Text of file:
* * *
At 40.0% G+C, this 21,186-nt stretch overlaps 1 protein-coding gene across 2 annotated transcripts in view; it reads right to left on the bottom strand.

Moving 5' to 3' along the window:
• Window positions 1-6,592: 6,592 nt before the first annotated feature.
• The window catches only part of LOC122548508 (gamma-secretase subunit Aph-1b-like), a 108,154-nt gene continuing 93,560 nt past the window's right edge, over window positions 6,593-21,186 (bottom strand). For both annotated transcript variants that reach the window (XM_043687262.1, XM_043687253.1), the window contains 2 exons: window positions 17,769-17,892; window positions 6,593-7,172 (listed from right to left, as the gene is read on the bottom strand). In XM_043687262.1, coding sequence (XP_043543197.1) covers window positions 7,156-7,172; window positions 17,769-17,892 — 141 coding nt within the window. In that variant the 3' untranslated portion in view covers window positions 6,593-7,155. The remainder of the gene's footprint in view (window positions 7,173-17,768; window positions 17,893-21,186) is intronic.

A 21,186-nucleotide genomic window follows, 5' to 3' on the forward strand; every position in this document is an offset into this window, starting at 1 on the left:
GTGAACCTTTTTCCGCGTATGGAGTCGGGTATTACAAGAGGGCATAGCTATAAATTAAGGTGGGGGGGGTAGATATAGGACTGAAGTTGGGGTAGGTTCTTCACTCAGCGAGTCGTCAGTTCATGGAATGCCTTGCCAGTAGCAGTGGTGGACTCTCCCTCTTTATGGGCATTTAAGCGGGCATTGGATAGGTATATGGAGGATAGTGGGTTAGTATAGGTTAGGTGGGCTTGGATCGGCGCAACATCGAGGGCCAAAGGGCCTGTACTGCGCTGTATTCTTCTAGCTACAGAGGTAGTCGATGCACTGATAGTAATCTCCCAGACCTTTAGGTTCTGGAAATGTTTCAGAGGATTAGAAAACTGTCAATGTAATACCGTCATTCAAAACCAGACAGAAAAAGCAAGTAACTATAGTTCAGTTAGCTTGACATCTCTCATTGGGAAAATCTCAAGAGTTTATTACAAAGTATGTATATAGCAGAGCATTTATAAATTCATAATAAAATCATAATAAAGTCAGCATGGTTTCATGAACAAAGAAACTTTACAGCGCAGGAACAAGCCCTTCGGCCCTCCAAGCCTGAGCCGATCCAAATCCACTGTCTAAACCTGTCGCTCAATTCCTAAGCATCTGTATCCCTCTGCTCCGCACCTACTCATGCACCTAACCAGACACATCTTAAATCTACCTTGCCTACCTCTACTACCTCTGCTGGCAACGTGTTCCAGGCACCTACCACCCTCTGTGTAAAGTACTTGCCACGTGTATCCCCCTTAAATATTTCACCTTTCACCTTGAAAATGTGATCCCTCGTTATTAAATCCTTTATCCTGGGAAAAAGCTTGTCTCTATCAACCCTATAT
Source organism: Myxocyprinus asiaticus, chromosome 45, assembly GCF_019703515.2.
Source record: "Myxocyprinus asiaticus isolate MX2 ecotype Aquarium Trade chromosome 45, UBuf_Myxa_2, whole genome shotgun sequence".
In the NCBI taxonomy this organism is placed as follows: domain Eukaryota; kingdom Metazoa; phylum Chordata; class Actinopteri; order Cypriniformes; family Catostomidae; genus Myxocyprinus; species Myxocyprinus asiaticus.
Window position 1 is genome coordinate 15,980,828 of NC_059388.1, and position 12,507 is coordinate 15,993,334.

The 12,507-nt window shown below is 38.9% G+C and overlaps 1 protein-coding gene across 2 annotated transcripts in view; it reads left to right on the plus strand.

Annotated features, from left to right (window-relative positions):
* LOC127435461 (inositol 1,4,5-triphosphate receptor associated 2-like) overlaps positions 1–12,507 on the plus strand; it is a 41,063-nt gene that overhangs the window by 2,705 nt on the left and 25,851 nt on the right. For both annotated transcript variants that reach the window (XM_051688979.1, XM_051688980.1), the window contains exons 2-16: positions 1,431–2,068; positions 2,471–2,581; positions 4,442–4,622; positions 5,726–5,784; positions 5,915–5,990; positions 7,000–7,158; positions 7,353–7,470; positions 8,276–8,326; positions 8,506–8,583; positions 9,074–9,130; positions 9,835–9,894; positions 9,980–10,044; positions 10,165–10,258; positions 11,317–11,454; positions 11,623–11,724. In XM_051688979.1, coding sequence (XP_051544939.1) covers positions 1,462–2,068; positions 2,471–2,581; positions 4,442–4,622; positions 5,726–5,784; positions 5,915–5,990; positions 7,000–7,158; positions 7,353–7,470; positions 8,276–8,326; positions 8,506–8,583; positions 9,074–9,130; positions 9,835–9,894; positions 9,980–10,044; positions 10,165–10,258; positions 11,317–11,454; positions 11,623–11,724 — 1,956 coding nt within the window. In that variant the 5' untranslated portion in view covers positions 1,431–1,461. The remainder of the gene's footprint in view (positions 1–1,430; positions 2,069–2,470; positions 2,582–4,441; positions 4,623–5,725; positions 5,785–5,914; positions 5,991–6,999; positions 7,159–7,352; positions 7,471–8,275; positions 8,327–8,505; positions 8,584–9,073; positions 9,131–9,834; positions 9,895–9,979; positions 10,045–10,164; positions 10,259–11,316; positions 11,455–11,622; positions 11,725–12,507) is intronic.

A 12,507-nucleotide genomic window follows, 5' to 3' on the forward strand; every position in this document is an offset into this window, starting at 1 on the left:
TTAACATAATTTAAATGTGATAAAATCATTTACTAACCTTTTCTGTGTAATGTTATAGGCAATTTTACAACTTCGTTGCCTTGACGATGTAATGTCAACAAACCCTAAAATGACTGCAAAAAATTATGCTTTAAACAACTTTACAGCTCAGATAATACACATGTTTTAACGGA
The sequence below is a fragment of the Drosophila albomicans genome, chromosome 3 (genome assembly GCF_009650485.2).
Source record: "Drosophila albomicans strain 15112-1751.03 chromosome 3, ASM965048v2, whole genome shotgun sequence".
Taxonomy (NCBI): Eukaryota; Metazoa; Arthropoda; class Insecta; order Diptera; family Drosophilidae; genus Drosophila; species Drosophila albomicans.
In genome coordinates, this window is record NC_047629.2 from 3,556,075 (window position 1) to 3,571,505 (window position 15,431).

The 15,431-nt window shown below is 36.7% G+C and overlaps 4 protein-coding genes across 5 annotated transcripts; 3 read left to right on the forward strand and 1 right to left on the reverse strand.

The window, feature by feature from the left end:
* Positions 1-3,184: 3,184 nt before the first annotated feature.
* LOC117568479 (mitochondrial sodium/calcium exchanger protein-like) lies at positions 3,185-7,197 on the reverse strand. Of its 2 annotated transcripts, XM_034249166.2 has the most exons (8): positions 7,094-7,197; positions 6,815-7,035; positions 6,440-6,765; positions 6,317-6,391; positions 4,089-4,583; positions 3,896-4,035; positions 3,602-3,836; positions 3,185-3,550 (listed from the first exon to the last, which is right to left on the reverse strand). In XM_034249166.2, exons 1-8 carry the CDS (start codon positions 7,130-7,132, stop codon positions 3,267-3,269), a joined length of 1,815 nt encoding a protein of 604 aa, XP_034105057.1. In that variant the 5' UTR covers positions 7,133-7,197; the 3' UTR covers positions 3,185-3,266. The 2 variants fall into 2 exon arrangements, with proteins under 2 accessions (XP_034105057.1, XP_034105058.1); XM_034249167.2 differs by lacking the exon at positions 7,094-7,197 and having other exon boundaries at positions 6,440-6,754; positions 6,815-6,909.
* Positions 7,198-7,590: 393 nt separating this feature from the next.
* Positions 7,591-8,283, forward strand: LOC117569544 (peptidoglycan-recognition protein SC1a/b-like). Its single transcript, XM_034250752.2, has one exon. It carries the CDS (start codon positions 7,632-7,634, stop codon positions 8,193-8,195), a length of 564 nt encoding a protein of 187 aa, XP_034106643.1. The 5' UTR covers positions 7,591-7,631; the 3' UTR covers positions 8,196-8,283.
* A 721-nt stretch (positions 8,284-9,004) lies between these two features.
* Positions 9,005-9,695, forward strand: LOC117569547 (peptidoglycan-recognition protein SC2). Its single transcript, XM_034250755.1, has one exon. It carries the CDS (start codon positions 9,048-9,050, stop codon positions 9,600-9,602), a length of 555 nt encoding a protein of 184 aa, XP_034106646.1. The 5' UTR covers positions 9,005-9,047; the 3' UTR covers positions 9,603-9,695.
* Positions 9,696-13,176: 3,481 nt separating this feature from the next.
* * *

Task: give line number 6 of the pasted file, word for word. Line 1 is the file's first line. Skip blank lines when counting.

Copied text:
GTGAACCTTTTTCCGCGTATGGAGTCGGGTATTACAAGAGGGCATAGCTATAAATTAAGGTGGGGGGGGTAGATATAGGACTGAAGTTGGGGTAGGTTCTTCACTCAGCGAGTCGTCAGTTCATGGAATGCCTTGCCAGTAGCAGTGGTGGACTCTCCCTCTTTATGGGCATTTAAGCGGGCATTGGATAGGTATATGGAGGATAGTGGGTTAGTATAGGTTAGGTGGGCTTGGATCGGCGCAACATCGAGGGCCAAAGGGCCTGTACTGCGCTGTATTCTTCTAGCTACAGAGGTAGTCGATGCACTGATAGTAATCTCCCAGACCTTTAGGTTCTGGAAATGTTTCAGAGGATTAGAAAACTGTCAATGTAATACCGTCATTCAAAACCAGACAGAAAAAGCAAGTAACTATAGTTCAGTTAGCTTGACATCTCTCATTGGGAAAATCTCAAGAGTTTATTACAAAGTATGTATATAGCAGAGCATTTATAAATTCATAATAAAATCATAATAAAGTCAGCATGGTTTCATGAACAAAGAAACTTTACAGCGCAGGAACAAGCCCTTCGGCCCTCCAAGCCTGAGCCGATCCAAATCCACTGTCTAAACCTGTCGCTCAATTCCTAAGCATCTGTATCCCTCTGCTCCGCACCTACTCATGCACCTAACCAGACACATCTTAAATCTACCTTGCCTACCTCTACTACCTCTGCTGGCAACGTGTTCCAGGCACCTACCACCCTCTGTGTAAAGTACTTGCCACGTGTATCCCCCTTAAATATTTCACCTTTCACCTTGAAAATGTGATCCCTCGTTATTAAATCCTTTATCCTGGGAAAAAGCTTGTCTCTATCAACCCTATAT